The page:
The following script is a quick implementation of the gambler's ruin problem. For each given upper bound on the number of rounds in a game max_iter, simulate several games (trials) in parallel and summarize statistics.


Is there a more efficient/neater way to parallelize? For example, the main method simulate_game only takes in one input parameter for convenience when calling Pool and it'd be nice to instead have e.g. simulate_game(max_iter, args).

import time
import numpy as np
from multiprocessing import Pool
from matplotlib import pyplot as plt
from random import random as unif_rand

def simulate_game(max_iter):
    """Gambler wins/loses with prob 0.5 and the game stops when either:
        i) the gambler runs out of money, or
        ii) house runs out of money, or
        iii) max_iter reached.

        max_iter (int): upper bound on number of rounds in game.

        curr_iter (int): num iterations reached at end of game.

        "game" is synonymous with "trial".
    # hardcoded vals to make parallelization easier...
    curr_iter = 0
    # simulate game
    while gambler_limit and house_limit and curr_iter < max_iter:
        curr_iter += 1
        u = unif_rand()
        payout = 1 if u > gambler_win_prob else -1
        gambler_limit += payout
        house_limit += -payout
    return curr_iter

class GamblerStats(object):
    """Compute and record stats."""

    def __init__(self, avg_duration_list=[], var_duration_list=[]):
        self.avg_duration_list = avg_duration_list
        self.var_duration_list = var_duration_list

    def compute_duration_stats(self, duration_list):
        self.avg_duration = np.mean(duration_list)
        self.var_duration = np.var(duration_list)
        return None

    def update_stats(self, duration_list):
        """Update stats based on new duration_list."""
        return None

if __name__ == "__main__":
    start_time = time.time()
    procs = 3  # num physical cores - 1
    max_range = 20
    scale_iter = 2e4
    max_iter_list = [n*scale_iter for n in range(1, max_range)]  # max iter per trial
    n_trials = 250  # num trials per experiment
    # Execute Simulated Experiments
    gambler_stats = GamblerStats()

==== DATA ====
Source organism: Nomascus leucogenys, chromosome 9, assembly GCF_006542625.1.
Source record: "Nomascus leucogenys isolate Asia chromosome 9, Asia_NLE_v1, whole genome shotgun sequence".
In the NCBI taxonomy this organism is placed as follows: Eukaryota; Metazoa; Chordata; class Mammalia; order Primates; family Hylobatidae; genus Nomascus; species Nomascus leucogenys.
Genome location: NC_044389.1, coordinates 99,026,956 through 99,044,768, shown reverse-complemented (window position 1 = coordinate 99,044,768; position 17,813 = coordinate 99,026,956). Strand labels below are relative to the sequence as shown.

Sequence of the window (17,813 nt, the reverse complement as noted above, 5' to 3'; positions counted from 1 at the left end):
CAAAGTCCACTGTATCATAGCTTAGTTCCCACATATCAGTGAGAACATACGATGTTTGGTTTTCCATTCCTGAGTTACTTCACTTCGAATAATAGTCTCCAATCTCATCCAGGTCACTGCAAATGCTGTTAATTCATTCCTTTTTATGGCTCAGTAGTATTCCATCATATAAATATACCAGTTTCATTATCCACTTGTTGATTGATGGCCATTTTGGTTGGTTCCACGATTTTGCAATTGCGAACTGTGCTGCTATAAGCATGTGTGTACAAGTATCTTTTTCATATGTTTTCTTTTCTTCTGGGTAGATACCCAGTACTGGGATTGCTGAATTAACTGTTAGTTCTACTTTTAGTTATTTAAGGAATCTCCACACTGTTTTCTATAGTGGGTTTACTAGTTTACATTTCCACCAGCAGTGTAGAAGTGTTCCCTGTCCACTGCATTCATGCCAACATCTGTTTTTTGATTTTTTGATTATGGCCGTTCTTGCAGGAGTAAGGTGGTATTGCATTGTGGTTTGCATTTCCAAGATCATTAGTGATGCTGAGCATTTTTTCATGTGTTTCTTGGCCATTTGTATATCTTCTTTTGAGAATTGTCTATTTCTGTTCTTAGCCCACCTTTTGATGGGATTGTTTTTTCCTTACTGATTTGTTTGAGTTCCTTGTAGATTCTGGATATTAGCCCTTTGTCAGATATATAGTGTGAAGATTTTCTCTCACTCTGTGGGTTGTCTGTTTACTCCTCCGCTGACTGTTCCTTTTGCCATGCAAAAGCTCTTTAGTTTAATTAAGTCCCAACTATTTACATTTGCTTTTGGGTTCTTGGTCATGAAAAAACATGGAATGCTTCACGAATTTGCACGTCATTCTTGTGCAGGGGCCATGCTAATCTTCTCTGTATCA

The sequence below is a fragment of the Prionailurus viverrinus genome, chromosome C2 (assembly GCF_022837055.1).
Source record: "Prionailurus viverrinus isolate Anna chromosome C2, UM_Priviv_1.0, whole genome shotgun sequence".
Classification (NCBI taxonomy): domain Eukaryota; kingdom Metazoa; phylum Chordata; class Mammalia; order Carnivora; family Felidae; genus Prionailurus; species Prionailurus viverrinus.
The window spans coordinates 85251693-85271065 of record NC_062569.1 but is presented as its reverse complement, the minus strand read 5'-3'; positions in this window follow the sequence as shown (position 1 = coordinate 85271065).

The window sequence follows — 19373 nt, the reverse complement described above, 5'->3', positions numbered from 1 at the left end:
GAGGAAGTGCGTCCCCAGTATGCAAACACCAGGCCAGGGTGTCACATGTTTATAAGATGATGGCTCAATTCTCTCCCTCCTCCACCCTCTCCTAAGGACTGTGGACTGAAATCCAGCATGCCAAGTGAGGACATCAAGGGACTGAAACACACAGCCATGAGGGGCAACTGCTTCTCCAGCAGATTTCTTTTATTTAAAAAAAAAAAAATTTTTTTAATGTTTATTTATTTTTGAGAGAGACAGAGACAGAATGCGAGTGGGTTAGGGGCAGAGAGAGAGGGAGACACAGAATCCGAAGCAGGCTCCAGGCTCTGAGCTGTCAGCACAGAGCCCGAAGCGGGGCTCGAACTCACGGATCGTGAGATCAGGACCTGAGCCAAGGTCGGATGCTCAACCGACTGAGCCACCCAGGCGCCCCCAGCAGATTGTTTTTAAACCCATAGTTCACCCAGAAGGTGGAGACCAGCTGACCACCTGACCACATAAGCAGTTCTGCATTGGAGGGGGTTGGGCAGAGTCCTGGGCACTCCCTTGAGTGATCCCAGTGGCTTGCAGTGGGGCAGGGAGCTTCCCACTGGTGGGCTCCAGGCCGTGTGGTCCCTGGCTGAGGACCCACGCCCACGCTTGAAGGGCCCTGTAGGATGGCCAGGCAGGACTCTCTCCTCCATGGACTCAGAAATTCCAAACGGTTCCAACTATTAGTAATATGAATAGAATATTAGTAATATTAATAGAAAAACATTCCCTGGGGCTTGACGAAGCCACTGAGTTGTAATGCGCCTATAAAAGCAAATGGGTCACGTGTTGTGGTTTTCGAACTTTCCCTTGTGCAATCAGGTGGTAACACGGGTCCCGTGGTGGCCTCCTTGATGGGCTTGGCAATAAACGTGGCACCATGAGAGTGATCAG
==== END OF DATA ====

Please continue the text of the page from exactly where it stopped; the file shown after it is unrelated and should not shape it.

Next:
for max_iter in max_iter_list:
        # parallel compute trials
        jobs = [max_iter] * n_trials
        duration_list = Pool(procs).map(simulate_game, jobs)
        # Update Gambler Stats
    # Summarize Time
    end_time = time.time()
    work_time = end_time - start_time
    print('Time taken for all simulations', work_time)
    # Example Plot
    plt.title('Avg Game Duration [iter]')
    plt.xlabel('max_iter x {:.0E}'.format(scale_iter))
    plt.ylabel('Avg Duration')
    plt.plot(gambler_stats.avg_duration_list, '.-')

1 Answer 1


Assigning number of processors

You currently set procs = 3, specifically for your 4-core machine. You can get the number of (logical) cores of your machine using the multiprocessing.cpu_count function:

from multiprocessing import Pool, cpu_count
procs = cpu_count() - 1

Create Pool just once

Rather than creating a new Pool every iteration of your for-loop, it is better to just create it once and keep using the same one. By using the with statement, it also makes sure to close it all neatly when you're done with it.

with Pool(procs) as p:
    for max_iter in max_iter_list:
        jobs = [max_iter] * n_trials
        duration_list = p.map(simulate_game, jobs)

Hardcoded values in simulate_games function

First of all, you can define your default values in the function definition. This also makes the difference more clear between the hardcoded defaults and initializations like cur_iter = 0

def simulate_game(max_iter, 

Create different fixed-value alternative using partial

To have a fixed different set of default values, you could use functools.partial:

from functools import partial
simulate_high_roller = partial(simulate_game, gambler_limit=1_000)
with Pool(procs) as p:
    duration_list = p.map(simulate_high_roller , jobs)

Mapping with multiple arguments: starmap

If instead you want to simulate using a whole range of parameter values, Pool.starmap is probably what you're looking for. Just like the 'regular' itertools.starmap, it allows you to pass in a list of tuples that it will unpack and pass to your function.

So if you have pre-defined lists of parameters you want to simulate, you can use zip to create the tuples.

# Example
max_iter_list = [10, 20, 50]
gambler_limits = [50, 100, 200]
house_limits = [150, 200, 250]
win_probabilities = [0.6, 0.5, 0.4]

with Pool(procs) as p:
    for arguments in zip(max_iter_list, gambler_limits, house_limits, win_probabilities):
        jobs = [arguments] * n_trials
        duration_list = p.starmap(simulate_game, jobs)

In case of a full grid-search of your parameters, this combines nicely with itertools.product, although that set of combinations will grow quite fast, so be deliberate about which ones you need to test.

>>> from itertools import product
>>> arguments = list(product(max_iter_list, gambler_limits, 
...                          house_limits, win_probabilities))
>>> print(arguments)
[(10, 50, 150, 0.6),
 (10, 50, 150, 0.5),
 (10, 50, 150, 0.4),
 (10, 50, 200, 0.6),
 (50, 200, 200, 0.4),
 (50, 200, 250, 0.6),
 (50, 200, 250, 0.5),
 (50, 200, 250, 0.4)]
>>> len(arguments)
  • \$\begingroup\$ thank you! one brief follow-up, creating an instance of Pool 'just once' definitely looks cleaner, but is it also 'safer' somehow wrt to threading as compared with creating a new instance under a loop? \$\endgroup\$ Commented Nov 8, 2019 at 19:59
  • \$\begingroup\$ @Quetzalcoatl That I don't know, I'm not too aware of different threading options and backends, I just know this one works :') \$\endgroup\$
    – Energya
    Commented Nov 8, 2019 at 20:25

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